So I’ve been exploring the area of performance anxiety and stage fright. And after a few weeks of research, I came to the realization that what classical musicians, and soloists in particular go through before they walk out on stage, and when they’re on stage performing, and sometimes during their post-performance come-down, is actually a microcosm of what my clients who come to me struggling with anxiety have to cope with. As mere mortals, when we’re struggling with anxiety, our system is flooded with adrenalin that completely block out that ‘coping’ neurotransmitter known as serotonin; the brain-chemical that contributes massively towards feelings of well-being, bravery, happiness, confidence, being in control and being a master of our own destiny!
Successful classical musicians however, harness that rush of adrenalin, control it, channel it and use it to their advantage; and then they’re able to let themselves get in the zone, forget about themselves during the performance and in a way, become just a conduit for the music and the composer. But in such a rarified world as classical music, where performing for example, Shostakovich’s Cello Concerto No1, from memory, in front of a judging audience can seem like walking a high-wire without a safety net, this harnessing of adrenalin while still being able to feel relaxed enough to perform well, takes a huge amount of discipline and practice. It is in fact, another technique to perfect. Another habit to embed. And in many cases without perhaps even realising it, what these performers have learned is how to control that adrenalin so that their serotonin can still flow. Or, to put it another way, they’re practiced in the art of allowing their Pre-Frontal Cortex right-of-way over their Fight, Flight or Freeze, limbic system. Those that don’t happen to use Beta Blockers, that is. It’s a lot to ask. And my respect for musicians has increased even more, as a result. All musicians. Even the ones who do use Beta Blockers. The world of a professional, classical musician is a surprisingly tough one. And you do whatever it takes.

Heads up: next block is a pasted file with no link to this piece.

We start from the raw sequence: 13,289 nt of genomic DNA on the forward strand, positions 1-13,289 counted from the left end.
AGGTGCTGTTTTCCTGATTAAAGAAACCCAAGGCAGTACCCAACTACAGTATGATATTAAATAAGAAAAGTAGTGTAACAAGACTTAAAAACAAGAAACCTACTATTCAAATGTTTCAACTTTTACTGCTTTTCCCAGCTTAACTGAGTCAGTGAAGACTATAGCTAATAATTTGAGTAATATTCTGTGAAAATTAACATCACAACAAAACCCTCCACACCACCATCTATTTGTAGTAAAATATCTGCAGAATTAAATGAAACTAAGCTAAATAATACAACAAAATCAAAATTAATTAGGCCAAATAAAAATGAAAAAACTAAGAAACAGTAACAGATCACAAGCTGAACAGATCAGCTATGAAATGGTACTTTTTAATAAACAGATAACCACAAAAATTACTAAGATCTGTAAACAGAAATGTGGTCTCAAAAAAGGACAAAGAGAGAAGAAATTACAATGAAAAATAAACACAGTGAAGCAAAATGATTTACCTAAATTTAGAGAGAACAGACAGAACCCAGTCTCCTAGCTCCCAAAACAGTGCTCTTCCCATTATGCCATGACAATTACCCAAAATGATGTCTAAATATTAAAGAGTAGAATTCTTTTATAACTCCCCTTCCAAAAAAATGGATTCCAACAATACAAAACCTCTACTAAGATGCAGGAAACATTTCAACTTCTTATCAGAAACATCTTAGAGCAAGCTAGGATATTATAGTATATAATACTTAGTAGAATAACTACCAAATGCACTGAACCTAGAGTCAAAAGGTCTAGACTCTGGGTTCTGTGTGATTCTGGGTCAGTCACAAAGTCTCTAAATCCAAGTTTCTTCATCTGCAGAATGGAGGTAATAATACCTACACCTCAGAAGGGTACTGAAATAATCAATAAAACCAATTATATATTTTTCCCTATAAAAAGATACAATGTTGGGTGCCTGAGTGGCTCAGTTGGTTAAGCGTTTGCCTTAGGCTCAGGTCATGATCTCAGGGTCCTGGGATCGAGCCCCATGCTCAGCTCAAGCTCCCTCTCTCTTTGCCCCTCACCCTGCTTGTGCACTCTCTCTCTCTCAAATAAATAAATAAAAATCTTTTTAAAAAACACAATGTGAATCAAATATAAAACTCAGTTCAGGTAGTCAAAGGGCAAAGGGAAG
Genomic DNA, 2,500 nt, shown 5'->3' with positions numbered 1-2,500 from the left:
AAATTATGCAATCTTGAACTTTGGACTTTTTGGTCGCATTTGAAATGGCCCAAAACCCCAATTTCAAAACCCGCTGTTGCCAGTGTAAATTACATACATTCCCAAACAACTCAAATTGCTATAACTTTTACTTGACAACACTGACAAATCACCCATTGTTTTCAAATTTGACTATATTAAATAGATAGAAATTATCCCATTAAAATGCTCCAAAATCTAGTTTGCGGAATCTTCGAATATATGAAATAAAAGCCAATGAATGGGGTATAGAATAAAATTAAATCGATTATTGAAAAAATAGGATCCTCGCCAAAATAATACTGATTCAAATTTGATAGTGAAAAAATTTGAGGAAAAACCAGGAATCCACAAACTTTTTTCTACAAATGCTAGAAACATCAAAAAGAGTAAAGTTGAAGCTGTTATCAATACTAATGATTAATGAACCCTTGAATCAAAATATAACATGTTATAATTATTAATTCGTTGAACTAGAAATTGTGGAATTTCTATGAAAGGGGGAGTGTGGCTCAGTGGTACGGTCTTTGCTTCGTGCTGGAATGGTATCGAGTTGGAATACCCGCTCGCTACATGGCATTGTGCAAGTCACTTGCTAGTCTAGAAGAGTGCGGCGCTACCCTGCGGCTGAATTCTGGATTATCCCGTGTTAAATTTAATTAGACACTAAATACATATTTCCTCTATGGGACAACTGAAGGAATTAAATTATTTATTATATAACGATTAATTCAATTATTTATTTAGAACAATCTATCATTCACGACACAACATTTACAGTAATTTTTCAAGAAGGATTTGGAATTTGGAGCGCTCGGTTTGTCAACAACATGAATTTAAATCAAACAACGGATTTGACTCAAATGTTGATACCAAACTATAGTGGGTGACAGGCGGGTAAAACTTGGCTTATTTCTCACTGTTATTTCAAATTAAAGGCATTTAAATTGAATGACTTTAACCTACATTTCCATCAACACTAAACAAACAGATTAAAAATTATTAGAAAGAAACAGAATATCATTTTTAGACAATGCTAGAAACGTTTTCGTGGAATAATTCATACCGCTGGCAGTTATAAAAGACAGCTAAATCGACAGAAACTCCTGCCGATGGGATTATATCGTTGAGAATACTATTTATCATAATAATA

In a way it’s different for rock or jazz musicians. The high-wire isn’t so high because the atmosphere is not quite so rarified, improvising is to be expected and a cathartic freedom is favoured over controlled technique. Nevertheless, all musicians, and of course all actors, dancers and public speakers too, get this surge of adrenalin (in fact, need this surge of adrenalin to perform well). And it’s how they deal with it that determines what happens next.
One of the things I do with my clients who are struggling with anxiety is to help them get into the habit of being in control; help them to experience (when in a trance) what it feels like to be in control and what it feels like when their serotonin is flowing steadily and easily and not blocked by any of those, to be fair, at times useful, adrenalines. And with them in control, this changes their habits and their ability to be master of their own destiny.
Whilst watching one of the category finals of BBC Young Musician Of The Year 2016, there was a pre-recorded interview with one of the performers about how quite a lot of the contestants found it difficult to control their nerves but somehow did manage. Somehow-just-managing is the best way of course. Finding your own ways of coping in life and then coming through relatively unscathed is simply the greatest way to increase your own resilience and self-esteem. And watching them perform, I was really impressed with how well they did cope; none more so than the eventual winner, the cellist Sheku Kanneh-Mason.